The second of three records recorded in just a couple of years, Blues and Haikus captures Kerouac at a high point even when he was already starting to slip away from us. The album was first released in 1959. He finished the majority of his writing and most of his best writing before then. Kerouac's life over the next decade was mostly a gradual descent as he guzzled himself into alcoholism, lived with his mother and his third wife, cut off many of his former associates, turned conservative, and died at just 47.

Blues and Haikus is also a vital, living artifact of a time before everyone started filming and recording every reading, concert, appearance, and utterance and then Pro Tooling it all to a pristine death. Turn off the television, turn off the cell phone, close the laptop, flip the tablet over, and lay a towel on the Echo. Turn everything off. Turn it all off. Put the world on pause. Put the album on, sit still, and just listen.

7
Music


Books


Film


Recent
Music

12 Essential Performances from New Orleans' Piano "Professors"

New Orleans music is renowned for its piano players. Here's a dozen jams from great Crescent City keyboardists, past and present, and a little something extra.

Music

Jess Williamson Reimagines the Occult As Source Power on 'Sorceress'

Folk singer-songwriter, Jess Williamson wants listeners to know magic is not found in tarot cards or mass-produced smudge sticks. Rather, transformative power is deeply personal, thereby locating Sorceress as an indelible conveyor of strength and wisdom.

By the Book

Flight and Return: Kendra Atleework's Memoir, 'Miracle Country'

Although inconsistent as a memoir, Miracle Country is a breathtaking environmental history. Atleework is a shrewd observer and her writing is a gratifying contribution to the desert-literature genre.

Music

Mark Olson and Ingunn Ringvold Celebrate New Album With Performance Video (premiere)

Mark Olson (The Jayhawks) and Ingunn Ringvold share a 20-minute performance video that highlights their new album, Magdalen Accepts the Invitation. "This was an opportunity to perform the new songs and pretend in a way that we were still going on tour because we had been so looking forward to that."

Music

David Grubbs and Taku Unami Collaborate on the Downright Riveting 'Comet Meta'

Comet Meta is a brilliant record full of compositions and moments worthy of their own accord, but what's really enticing is that it's not only by David Grubbs but of him. It's perhaps the most emotive, dream-like, and accomplished piece of Grubbsian experimental post-rock.

Music

On Their 2003 Self-Titled Album, Buzzcocks Donned a Harder Sound and Wore it With Style and Taste

Buzzcocks, the band's fourth album since their return to touring in 1989, changed their sound but retained what made them great in the first place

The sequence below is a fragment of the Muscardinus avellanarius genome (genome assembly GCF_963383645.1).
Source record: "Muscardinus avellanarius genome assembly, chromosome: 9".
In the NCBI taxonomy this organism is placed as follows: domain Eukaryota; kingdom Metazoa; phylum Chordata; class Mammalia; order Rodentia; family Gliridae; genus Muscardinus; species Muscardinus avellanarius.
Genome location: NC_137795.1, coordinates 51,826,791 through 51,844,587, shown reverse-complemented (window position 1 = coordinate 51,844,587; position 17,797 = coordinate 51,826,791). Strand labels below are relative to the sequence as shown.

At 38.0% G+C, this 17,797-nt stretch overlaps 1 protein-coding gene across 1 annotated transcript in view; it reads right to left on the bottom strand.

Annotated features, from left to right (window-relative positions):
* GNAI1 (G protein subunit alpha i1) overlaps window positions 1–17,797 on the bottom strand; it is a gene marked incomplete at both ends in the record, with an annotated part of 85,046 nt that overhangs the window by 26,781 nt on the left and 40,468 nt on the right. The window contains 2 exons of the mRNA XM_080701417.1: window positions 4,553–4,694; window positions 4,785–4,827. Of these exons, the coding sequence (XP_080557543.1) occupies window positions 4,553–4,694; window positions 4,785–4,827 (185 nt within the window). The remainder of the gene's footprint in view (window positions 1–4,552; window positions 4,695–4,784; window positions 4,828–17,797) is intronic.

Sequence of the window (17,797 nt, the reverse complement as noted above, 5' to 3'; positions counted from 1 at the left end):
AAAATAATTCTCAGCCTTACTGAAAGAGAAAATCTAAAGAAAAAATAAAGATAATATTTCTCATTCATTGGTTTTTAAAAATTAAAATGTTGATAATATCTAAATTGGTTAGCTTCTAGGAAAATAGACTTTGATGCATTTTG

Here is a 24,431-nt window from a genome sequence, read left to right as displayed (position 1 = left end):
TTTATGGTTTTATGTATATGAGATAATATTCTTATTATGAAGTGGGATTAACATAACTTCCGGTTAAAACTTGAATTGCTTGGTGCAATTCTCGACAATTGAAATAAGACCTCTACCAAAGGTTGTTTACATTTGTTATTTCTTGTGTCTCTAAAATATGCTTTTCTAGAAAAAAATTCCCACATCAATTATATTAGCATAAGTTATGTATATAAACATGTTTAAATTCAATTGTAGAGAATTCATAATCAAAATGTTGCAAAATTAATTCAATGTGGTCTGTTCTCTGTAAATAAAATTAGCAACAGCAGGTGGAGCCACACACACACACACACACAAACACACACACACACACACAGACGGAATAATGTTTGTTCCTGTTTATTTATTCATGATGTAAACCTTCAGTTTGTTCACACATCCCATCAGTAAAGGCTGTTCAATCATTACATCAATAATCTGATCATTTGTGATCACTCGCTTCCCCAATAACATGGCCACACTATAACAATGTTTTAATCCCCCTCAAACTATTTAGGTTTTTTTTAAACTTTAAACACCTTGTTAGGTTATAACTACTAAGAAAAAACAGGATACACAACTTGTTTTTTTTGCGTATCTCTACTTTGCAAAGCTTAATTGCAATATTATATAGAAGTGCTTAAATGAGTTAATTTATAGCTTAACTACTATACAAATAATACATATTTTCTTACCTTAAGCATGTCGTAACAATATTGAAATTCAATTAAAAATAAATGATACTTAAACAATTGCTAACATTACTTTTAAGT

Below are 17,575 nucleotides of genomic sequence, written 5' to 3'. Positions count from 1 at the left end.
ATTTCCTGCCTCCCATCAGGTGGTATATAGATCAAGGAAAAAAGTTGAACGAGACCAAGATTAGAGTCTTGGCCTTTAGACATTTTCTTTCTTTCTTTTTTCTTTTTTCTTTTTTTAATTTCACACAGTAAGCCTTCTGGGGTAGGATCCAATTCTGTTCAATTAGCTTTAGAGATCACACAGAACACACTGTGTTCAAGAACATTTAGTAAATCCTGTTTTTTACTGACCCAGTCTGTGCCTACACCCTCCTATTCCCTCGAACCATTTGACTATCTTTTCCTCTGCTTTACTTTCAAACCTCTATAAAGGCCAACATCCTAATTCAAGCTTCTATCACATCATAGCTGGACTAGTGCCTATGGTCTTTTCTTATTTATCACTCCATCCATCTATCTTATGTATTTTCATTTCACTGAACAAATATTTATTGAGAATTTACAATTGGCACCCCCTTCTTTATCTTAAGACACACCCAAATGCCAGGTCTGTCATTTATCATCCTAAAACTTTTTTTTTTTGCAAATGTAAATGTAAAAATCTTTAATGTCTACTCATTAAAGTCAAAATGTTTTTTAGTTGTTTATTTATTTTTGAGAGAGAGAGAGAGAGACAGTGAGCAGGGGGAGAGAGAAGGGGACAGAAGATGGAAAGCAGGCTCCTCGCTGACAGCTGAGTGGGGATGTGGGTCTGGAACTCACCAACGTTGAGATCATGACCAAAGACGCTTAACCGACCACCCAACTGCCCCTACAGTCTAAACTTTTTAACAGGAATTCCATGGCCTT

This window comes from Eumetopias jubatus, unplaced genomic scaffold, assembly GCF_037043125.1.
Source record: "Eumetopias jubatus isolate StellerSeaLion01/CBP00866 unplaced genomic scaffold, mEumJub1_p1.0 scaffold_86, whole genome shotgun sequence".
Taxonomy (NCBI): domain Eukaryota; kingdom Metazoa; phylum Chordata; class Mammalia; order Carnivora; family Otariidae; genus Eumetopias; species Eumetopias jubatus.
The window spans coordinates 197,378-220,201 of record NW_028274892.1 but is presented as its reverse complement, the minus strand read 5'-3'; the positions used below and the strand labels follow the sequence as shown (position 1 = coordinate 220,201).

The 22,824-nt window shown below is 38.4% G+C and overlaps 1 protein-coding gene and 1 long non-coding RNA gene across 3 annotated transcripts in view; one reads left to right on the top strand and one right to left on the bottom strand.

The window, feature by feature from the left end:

Reading Pandemics

Chaucer's Plague Tales

In 18 months, the "Great Pestilence" of 1348-49 killed half of England's population, and by 1351 half the population of the world. Chaucer's plague tales reveal the conservative edges of an astonishingly innovative medieval poet.

Music

Country's Jaime Wyatt Gets in Touch With Herself on 'Neon Cross'

Neon Cross is country artist Jaime Wyatt's way of getting in touch with all the emotions she's been going through. But more specifically, it's about accepting both the past and the present and moving on with pride.

Music

Counterbalance 17: Public Enemy - 'It Takes a Nation of Millions to Hold Us Back'

Hip-hop makes its debut on the Big List with Public Enemy’s meaty, beaty manifesto, and all the jealous punks can’t stop the dunk. Counterbalance’s Klinger and Mendelsohn give it a listen.

Music

Sondre Lerche and the Art of Radical Sincerity

"It feels strange to say it", says Norwegian pop artist Sondre Lerche about his ninth studio album, "but this is the perfect time for Patience. I wanted this to be something meaningful in the middle of all that's going on."

Books

How the Template for Modern Combat Journalism Developed

The superbly researched Journalism and the Russo-Japanese War tells readers how Japan pioneered modern techniques of propaganda and censorship in the Russo-Japanese War.

Film

From Horrifying Comedy to Darkly Funny Horror: Bob Clark Films

What if I told you that the director of one of the most heartwarming and beloved Christmas movies of all time is the same director as probably the most terrifying and disturbing yuletide horror films of all time?

Reviews
Collapse Expand Reviews

Features
Collapse Expand Features
PM Picks
Collapse Expand Pm Picks

© 1999-2020 PopMatters.com. All rights reserved.
PopMatters is wholly independent, women-owned and operated.